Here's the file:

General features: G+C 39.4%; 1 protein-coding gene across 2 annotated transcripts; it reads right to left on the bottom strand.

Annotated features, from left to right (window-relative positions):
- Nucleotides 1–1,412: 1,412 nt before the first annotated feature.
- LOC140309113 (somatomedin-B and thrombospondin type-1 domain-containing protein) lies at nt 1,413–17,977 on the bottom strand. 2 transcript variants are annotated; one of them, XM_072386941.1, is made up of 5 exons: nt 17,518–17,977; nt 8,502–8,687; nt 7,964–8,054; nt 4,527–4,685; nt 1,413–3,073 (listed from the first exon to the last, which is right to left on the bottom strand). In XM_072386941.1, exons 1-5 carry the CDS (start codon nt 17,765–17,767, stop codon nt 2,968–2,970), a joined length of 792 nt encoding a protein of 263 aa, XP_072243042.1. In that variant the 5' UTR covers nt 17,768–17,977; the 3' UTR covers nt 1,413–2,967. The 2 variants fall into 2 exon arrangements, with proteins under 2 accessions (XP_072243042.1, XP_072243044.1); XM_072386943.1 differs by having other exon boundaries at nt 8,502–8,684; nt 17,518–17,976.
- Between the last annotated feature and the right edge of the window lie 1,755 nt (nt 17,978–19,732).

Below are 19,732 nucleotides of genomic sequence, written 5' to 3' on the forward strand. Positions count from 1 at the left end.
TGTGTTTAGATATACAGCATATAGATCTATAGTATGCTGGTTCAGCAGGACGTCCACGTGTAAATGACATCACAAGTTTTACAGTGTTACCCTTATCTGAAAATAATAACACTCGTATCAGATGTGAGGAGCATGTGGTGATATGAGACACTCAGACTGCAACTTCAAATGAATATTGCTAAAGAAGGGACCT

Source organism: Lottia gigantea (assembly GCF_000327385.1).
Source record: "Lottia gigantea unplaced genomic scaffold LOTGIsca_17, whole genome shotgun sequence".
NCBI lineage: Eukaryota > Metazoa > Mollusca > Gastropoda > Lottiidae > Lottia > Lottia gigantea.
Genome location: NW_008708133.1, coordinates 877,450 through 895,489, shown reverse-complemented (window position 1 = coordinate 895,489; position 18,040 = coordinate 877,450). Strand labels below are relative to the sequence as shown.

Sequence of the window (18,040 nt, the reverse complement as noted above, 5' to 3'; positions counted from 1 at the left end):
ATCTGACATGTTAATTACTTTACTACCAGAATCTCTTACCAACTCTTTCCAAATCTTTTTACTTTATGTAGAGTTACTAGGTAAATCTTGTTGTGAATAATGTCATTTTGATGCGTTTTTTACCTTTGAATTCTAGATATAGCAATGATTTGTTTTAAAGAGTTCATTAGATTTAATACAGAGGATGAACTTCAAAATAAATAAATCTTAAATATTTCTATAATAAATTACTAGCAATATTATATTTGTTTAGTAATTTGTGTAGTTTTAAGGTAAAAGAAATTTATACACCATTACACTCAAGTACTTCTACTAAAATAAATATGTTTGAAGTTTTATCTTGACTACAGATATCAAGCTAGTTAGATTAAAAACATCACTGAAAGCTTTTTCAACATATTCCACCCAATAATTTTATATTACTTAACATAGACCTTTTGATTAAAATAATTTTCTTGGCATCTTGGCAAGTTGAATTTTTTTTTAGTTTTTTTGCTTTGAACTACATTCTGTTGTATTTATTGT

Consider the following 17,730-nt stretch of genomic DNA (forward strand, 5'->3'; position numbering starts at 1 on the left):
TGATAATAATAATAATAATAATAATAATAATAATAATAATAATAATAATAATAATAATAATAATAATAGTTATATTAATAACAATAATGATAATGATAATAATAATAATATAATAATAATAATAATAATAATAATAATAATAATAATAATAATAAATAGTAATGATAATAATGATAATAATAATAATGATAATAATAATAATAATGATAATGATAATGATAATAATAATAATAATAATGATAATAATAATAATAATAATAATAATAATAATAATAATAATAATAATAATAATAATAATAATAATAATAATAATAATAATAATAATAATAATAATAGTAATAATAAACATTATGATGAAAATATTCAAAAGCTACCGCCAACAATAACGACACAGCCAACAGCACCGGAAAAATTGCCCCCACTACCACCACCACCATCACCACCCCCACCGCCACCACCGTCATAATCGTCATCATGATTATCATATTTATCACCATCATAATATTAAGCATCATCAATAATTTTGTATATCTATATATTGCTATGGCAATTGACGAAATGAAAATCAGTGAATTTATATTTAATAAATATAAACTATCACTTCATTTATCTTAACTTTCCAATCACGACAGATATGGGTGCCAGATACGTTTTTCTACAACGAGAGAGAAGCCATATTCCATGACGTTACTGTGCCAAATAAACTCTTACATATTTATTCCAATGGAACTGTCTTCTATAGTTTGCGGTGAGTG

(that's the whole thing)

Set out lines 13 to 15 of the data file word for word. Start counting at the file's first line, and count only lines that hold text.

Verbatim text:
ATCTGACATGTTAATTACTTTACTACCAGAATCTCTTACCAACTCTTTCCAAATCTTTTTACTTTATGTAGAGTTACTAGGTAAATCTTGTTGTGAATAATGTCATTTTGATGCGTTTTTTACCTTTGAATTCTAGATATAGCAATGATTTGTTTTAAAGAGTTCATTAGATTTAATACAGAGGATGAACTTCAAAATAAATAAATCTTAAATATTTCTATAATAAATTACTAGCAATATTATATTTGTTTAGTAATTTGTGTAGTTTTAAGGTAAAAGAAATTTATACACCATTACACTCAAGTACTTCTACTAAAATAAATATGTTTGAAGTTTTATCTTGACTACAGATATCAAGCTAGTTAGATTAAAAACATCACTGAAAGCTTTTTCAACATATTCCACCCAATAATTTTATATTACTTAACATAGACCTTTTGATTAAAATAATTTTCTTGGCATCTTGGCAAGTTGAATTTTTTTTTAGTTTTTTTGCTTTGAACTACATTCTGTTGTATTTATTGT

Consider the following 17,730-nt stretch of genomic DNA (forward strand, 5'->3'; position numbering starts at 1 on the left):
TGATAATAATAATAATAATAATAATAATAATAATAATAATAATAATAATAATAATAATAATAATAATAGTTATATTAATAACAATAATGATAATGATAATAATAATAATATAATAATAATAATAATAATAATAATAATAATAATAATAATAATAAATAGTAATGATAATAATGATAATAATAATAATGATAATAATAATAATAATGATAATGATAATGATAATAATAATAATAATAATGATAATAATAATAATAATAATAATAATAATAATAATAATAATAATAATAATAATAATAATAATAATAATAATAATAATAATAATAATAATAATAATAGTAATAATAAACATTATGATGAAAATATTCAAAAGCTACCGCCAACAATAACGACACAGCCAACAGCACCGGAAAAATTGCCCCCACTACCACCACCACCATCACCACCCCCACCGCCACCACCGTCATAATCGTCATCATGATTATCATATTTATCACCATCATAATATTAAGCATCATCAATAATTTTGTATATCTATATATTGCTATGGCAATTGACGAAATGAAAATCAGTGAATTTATATTTAATAAATATAAACTATCACTTCATTTATCTTAACTTTCCAATCACGACAGATATGGGTGCCAGATACGTTTTTCTACAACGAGAGAGAAGCCATATTCCATGACGTTACTGTGCCAAATAAACTCTTACATATTTATTCCAATGGAACTGTCTTCTATAGTTTGCGGTGAGTG